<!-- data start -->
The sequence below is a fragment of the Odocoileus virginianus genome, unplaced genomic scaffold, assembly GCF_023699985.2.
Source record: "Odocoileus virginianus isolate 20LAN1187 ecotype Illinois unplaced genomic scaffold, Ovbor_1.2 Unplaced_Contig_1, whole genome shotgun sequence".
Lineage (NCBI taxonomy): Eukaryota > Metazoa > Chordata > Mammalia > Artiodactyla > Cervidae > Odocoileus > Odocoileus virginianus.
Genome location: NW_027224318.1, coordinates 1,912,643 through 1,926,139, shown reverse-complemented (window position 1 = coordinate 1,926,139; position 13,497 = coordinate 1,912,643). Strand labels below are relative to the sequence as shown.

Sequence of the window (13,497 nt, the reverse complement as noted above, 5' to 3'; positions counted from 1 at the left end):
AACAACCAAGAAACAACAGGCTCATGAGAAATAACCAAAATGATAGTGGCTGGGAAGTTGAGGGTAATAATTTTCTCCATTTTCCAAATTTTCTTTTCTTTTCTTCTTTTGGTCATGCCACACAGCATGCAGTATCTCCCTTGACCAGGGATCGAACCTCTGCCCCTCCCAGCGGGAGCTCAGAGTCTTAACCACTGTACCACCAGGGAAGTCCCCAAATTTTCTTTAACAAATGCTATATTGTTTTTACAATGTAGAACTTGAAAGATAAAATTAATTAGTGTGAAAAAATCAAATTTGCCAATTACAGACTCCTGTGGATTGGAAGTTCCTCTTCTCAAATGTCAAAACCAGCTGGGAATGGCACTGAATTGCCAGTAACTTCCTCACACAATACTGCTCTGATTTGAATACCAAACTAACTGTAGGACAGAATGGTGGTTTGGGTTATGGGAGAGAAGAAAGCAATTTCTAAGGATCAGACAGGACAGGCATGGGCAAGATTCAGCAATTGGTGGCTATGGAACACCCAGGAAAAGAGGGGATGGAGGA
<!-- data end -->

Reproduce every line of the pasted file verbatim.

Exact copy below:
The sequence below is a fragment of the Odocoileus virginianus genome, unplaced genomic scaffold, assembly GCF_023699985.2.
Source record: "Odocoileus virginianus isolate 20LAN1187 ecotype Illinois unplaced genomic scaffold, Ovbor_1.2 Unplaced_Contig_1, whole genome shotgun sequence".
Lineage (NCBI taxonomy): Eukaryota > Metazoa > Chordata > Mammalia > Artiodactyla > Cervidae > Odocoileus > Odocoileus virginianus.
Genome location: NW_027224318.1, coordinates 1,912,643 through 1,926,139, shown reverse-complemented (window position 1 = coordinate 1,926,139; position 13,497 = coordinate 1,912,643). Strand labels below are relative to the sequence as shown.

Sequence of the window (13,497 nt, the reverse complement as noted above, 5' to 3'; positions counted from 1 at the left end):
AACAACCAAGAAACAACAGGCTCATGAGAAATAACCAAAATGATAGTGGCTGGGAAGTTGAGGGTAATAATTTTCTCCATTTTCCAAATTTTCTTTTCTTTTCTTCTTTTGGTCATGCCACACAGCATGCAGTATCTCCCTTGACCAGGGATCGAACCTCTGCCCCTCCCAGCGGGAGCTCAGAGTCTTAACCACTGTACCACCAGGGAAGTCCCCAAATTTTCTTTAACAAATGCTATATTGTTTTTACAATGTAGAACTTGAAAGATAAAATTAATTAGTGTGAAAAAATCAAATTTGCCAATTACAGACTCCTGTGGATTGGAAGTTCCTCTTCTCAAATGTCAAAACCAGCTGGGAATGGCACTGAATTGCCAGTAACTTCCTCACACAATACTGCTCTGATTTGAATACCAAACTAACTGTAGGACAGAATGGTGGTTTGGGTTATGGGAGAGAAGAAAGCAATTTCTAAGGATCAGACAGGACAGGCATGGGCAAGATTCAGCAATTGGTGGCTATGGAACACCCAGGAAAAGAGGGGATGGAGGA